Favourite seconds: Not Even Lydian

Here’s a “my favourite seconds” post from friendinmypants (Nov 19, 2007):

“not even jail: the triumphant outro as if a conflict has found resolution.”

This was an interesting “favourite seconds,” analytically speaking. friendinmypants hears conflict in “Not Even Jail,” and also hears that conflict resolved triumphantly in the outro. Listening to the song again, I could relate; there’s a lot of tension and urgency throughout the song that seems to be released at the end. So, when I sat down to figure out “Not Even Jail” on my keyboard, I was expecting to discover perhaps conflicting keys, or crunchy harmonies that smooth out and simplify in the outro. But the conflict I found was actually much subtler than either of these options. The conflict is between two different versions of the C scale: C major, and what is commonly known as C “Lydian.”

C major contains the notes C-D-E-F-G-A-B-C, while C Lydian contains C-D-E-F-sharp-G-A-B-C. Thus, the fourth note in C Lydian is a half-step higher than in C major (the theme song from “The Simpsons” is a famous tune that uses a Lydian scale). What’s clear is that “Not Even Jail” is undeniably in “C”—that is, all of the melodies and harmonies seem magnetized to that one note. However, by using F-natural in some sections of the song and F-sharp in others, Interpol create an unsettled feeling.

By alternating between what, to Western ears, is the very “natural” sounding major scale and the much less common and less “natural” sounding Lydian scale, Interpol manage to get a lot of musical tension out of very little material. The outro, as friendinmypants says, resolves this tension by settling the song firmly into C major. (See the bottom of this post for precisely where F-natural and F-sharp are used throughout the song.)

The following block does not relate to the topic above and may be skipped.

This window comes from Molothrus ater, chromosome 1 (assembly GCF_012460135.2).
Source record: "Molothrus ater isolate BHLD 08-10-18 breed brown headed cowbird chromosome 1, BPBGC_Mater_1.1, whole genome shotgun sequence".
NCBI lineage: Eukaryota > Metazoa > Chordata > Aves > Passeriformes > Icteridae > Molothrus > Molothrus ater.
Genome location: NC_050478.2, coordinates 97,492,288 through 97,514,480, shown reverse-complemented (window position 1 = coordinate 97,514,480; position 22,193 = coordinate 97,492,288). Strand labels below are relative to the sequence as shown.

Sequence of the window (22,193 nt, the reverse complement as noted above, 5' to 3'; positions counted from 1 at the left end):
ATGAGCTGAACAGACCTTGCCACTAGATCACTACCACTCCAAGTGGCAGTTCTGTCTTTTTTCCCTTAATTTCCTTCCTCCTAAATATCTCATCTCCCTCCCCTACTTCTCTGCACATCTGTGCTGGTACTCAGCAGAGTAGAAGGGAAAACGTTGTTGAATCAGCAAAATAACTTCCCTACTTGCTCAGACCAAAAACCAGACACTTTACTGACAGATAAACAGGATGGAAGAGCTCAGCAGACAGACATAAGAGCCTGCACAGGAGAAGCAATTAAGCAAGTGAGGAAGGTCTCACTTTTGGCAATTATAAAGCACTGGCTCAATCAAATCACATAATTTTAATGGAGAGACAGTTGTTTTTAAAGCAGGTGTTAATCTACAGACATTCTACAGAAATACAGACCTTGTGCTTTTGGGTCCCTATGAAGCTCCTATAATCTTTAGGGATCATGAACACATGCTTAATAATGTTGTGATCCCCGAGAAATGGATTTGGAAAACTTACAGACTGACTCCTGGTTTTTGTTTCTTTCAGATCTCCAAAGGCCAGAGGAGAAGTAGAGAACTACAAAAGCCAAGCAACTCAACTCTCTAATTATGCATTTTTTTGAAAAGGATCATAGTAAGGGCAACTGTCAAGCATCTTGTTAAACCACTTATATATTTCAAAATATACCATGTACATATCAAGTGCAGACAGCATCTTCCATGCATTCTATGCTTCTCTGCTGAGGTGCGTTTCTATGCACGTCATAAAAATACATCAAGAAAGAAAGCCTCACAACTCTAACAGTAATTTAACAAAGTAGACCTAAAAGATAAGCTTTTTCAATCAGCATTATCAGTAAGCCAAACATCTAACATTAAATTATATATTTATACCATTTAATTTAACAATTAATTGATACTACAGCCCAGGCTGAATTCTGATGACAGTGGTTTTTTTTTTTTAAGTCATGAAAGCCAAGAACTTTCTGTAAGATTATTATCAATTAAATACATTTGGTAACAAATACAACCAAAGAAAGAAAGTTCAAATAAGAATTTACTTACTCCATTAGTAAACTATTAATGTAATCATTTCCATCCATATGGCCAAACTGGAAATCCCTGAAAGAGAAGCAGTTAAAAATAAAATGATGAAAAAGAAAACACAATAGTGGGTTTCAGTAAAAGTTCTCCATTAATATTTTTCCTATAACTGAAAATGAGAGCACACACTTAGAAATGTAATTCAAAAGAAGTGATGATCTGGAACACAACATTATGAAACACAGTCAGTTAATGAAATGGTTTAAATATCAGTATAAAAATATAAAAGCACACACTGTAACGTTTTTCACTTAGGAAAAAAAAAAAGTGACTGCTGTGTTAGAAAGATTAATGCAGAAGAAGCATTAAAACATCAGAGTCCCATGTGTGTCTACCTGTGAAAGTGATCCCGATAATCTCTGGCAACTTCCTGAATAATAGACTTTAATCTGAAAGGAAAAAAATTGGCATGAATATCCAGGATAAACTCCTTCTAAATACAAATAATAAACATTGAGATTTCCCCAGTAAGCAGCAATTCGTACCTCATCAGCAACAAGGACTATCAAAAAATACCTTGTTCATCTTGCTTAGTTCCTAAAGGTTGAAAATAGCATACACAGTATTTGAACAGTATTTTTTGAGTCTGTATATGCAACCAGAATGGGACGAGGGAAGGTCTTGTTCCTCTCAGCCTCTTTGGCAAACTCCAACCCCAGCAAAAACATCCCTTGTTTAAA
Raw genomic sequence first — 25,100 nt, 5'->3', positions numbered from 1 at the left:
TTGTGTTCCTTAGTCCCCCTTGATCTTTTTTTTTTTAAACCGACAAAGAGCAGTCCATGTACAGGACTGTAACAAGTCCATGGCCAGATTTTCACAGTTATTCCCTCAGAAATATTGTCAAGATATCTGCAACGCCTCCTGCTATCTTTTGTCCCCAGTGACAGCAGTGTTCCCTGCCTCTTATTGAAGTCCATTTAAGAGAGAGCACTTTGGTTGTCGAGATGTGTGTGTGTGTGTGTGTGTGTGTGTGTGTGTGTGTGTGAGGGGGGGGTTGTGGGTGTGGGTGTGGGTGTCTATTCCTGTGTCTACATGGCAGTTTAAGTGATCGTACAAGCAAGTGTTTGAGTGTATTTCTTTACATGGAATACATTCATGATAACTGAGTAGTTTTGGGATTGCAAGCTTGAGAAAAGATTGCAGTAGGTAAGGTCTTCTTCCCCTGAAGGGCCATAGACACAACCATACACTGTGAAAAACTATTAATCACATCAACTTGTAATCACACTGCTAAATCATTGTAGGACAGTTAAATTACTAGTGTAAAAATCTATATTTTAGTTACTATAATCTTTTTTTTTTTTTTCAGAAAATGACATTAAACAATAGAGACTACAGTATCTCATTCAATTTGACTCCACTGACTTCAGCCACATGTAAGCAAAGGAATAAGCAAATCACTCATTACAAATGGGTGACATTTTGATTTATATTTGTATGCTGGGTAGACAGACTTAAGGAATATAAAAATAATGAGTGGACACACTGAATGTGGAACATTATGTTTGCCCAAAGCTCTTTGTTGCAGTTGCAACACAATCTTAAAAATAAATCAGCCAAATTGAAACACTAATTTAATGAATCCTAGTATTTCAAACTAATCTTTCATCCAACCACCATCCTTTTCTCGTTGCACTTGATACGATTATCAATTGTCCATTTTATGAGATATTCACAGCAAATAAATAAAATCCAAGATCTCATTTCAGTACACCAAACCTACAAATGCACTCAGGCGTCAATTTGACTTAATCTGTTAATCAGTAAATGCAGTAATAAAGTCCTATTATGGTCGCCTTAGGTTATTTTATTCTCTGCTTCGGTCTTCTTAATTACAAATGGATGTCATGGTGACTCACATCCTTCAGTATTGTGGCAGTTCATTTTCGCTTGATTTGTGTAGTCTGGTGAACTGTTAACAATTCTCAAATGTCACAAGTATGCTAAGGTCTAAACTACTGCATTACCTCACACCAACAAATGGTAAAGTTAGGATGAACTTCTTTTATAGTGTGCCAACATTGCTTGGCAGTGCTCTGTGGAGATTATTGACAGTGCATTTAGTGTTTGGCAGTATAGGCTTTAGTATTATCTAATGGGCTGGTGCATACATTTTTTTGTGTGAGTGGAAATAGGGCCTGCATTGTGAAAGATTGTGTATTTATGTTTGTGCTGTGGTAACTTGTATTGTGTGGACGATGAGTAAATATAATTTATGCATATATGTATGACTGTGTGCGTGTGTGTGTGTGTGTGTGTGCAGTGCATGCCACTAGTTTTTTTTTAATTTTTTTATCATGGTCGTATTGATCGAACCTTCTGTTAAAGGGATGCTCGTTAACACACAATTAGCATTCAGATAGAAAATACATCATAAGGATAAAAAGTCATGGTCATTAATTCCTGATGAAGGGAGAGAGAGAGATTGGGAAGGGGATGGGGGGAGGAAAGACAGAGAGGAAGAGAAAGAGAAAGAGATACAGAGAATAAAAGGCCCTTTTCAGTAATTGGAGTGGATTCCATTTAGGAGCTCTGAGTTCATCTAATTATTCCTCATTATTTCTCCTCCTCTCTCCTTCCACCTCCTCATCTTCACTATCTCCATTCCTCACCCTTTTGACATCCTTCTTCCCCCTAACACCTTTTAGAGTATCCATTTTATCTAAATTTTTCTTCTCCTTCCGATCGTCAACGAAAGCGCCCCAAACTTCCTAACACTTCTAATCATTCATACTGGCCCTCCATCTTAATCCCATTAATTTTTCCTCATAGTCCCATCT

Obviously, the type of scale being used is only part of the conflict/resolution story in “Not Even Jail,” as the texture and sound effects, for example, also help to create these feelings.

That’s all for now. See you in April!
Love,
Meg

“Not Even Jail” (originally posted in Peregrinating ‘Perverts’, Cycling through ‘Jail’)
0:00-0:34 intro (no F’s)
00:34-1:08 Verse 1 (F-naturalàC major)
1:09-1:16 interlude (F-sharpàC Lydian)
1:17-1:47 pre-Chorus (F-natural)
1:48-2:25 Chorus (F-sharp)
2:25-2:27 intro (no F’s)
2:48-3:22 Verse 2 (no F’s)
3:22-3:29 interlude (F-sharp)
3:30-4:00 pre-Chorus (F-natural)
4:01-4:34 Chorus (F-sharp)
4:35-4:48 outro 1st part (no F’s)
4:48-5:47 outro 2nd part (F-natural)

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~ by megwilhoite on March 31, 2009.

2 Responses to “Favourite seconds: Not Even Lydian”

  1. Nice analysis. The f sharp does bring a nice sense of leaping forward especially on the ascending line of I guess you would call pre chorus.

    I think the resolution you talk about at the end where they are firmly in c is cemented with the chord change to the dominant. Then the ear knows where it is and the ambivalence is gone.

    Have you done a study of length of love? One of my favs and cool use of the minor 3rd

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